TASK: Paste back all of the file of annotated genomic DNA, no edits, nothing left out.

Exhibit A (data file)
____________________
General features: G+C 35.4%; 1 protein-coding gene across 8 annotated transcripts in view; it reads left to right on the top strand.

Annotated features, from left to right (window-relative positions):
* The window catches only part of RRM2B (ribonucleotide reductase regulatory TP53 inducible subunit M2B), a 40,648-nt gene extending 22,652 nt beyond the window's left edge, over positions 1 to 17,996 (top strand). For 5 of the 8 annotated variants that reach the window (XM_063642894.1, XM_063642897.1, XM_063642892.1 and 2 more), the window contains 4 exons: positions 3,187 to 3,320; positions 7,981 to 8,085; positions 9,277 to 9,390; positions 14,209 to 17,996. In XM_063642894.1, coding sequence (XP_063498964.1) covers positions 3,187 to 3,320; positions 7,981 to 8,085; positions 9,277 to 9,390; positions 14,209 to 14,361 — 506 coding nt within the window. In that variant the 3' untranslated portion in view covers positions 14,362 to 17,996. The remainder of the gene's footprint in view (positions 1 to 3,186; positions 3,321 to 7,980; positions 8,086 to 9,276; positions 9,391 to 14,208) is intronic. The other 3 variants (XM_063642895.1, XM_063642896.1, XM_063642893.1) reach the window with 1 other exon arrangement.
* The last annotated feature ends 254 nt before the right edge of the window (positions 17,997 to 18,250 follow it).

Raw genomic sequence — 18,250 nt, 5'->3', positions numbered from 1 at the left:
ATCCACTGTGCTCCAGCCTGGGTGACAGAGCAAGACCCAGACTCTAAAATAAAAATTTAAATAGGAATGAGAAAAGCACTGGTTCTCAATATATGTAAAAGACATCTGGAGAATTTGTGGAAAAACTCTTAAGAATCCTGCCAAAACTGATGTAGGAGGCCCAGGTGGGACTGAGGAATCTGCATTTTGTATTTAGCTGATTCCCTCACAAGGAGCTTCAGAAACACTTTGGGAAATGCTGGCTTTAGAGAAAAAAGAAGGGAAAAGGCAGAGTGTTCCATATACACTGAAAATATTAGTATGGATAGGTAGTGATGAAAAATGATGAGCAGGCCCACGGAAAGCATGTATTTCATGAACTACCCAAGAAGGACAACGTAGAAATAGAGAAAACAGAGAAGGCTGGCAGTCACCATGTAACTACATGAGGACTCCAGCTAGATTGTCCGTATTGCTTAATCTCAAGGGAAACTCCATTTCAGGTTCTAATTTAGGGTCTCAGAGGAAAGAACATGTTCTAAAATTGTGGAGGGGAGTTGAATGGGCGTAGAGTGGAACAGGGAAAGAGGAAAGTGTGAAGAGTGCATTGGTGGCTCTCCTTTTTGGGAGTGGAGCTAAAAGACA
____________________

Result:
General features: G+C 35.4%; 1 protein-coding gene across 8 annotated transcripts in view; it reads left to right on the top strand.

Annotated features, from left to right (window-relative positions):
* The window catches only part of RRM2B (ribonucleotide reductase regulatory TP53 inducible subunit M2B), a 40,648-nt gene extending 22,652 nt beyond the window's left edge, over positions 1 to 17,996 (top strand). For 5 of the 8 annotated variants that reach the window (XM_063642894.1, XM_063642897.1, XM_063642892.1 and 2 more), the window contains 4 exons: positions 3,187 to 3,320; positions 7,981 to 8,085; positions 9,277 to 9,390; positions 14,209 to 17,996. In XM_063642894.1, coding sequence (XP_063498964.1) covers positions 3,187 to 3,320; positions 7,981 to 8,085; positions 9,277 to 9,390; positions 14,209 to 14,361 — 506 coding nt within the window. In that variant the 3' untranslated portion in view covers positions 14,362 to 17,996. The remainder of the gene's footprint in view (positions 1 to 3,186; positions 3,321 to 7,980; positions 8,086 to 9,276; positions 9,391 to 14,208) is intronic. The other 3 variants (XM_063642895.1, XM_063642896.1, XM_063642893.1) reach the window with 1 other exon arrangement.
* The last annotated feature ends 254 nt before the right edge of the window (positions 17,997 to 18,250 follow it).

Raw genomic sequence — 18,250 nt, 5'->3', positions numbered from 1 at the left:
ATCCACTGTGCTCCAGCCTGGGTGACAGAGCAAGACCCAGACTCTAAAATAAAAATTTAAATAGGAATGAGAAAAGCACTGGTTCTCAATATATGTAAAAGACATCTGGAGAATTTGTGGAAAAACTCTTAAGAATCCTGCCAAAACTGATGTAGGAGGCCCAGGTGGGACTGAGGAATCTGCATTTTGTATTTAGCTGATTCCCTCACAAGGAGCTTCAGAAACACTTTGGGAAATGCTGGCTTTAGAGAAAAAAGAAGGGAAAAGGCAGAGTGTTCCATATACACTGAAAATATTAGTATGGATAGGTAGTGATGAAAAATGATGAGCAGGCCCACGGAAAGCATGTATTTCATGAACTACCCAAGAAGGACAACGTAGAAATAGAGAAAACAGAGAAGGCTGGCAGTCACCATGTAACTACATGAGGACTCCAGCTAGATTGTCCGTATTGCTTAATCTCAAGGGAAACTCCATTTCAGGTTCTAATTTAGGGTCTCAGAGGAAAGAACATGTTCTAAAATTGTGGAGGGGAGTTGAATGGGCGTAGAGTGGAACAGGGAAAGAGGAAAGTGTGAAGAGTGCATTGGTGGCTCTCCTTTTTGGGAGTGGAGCTAAAAGACA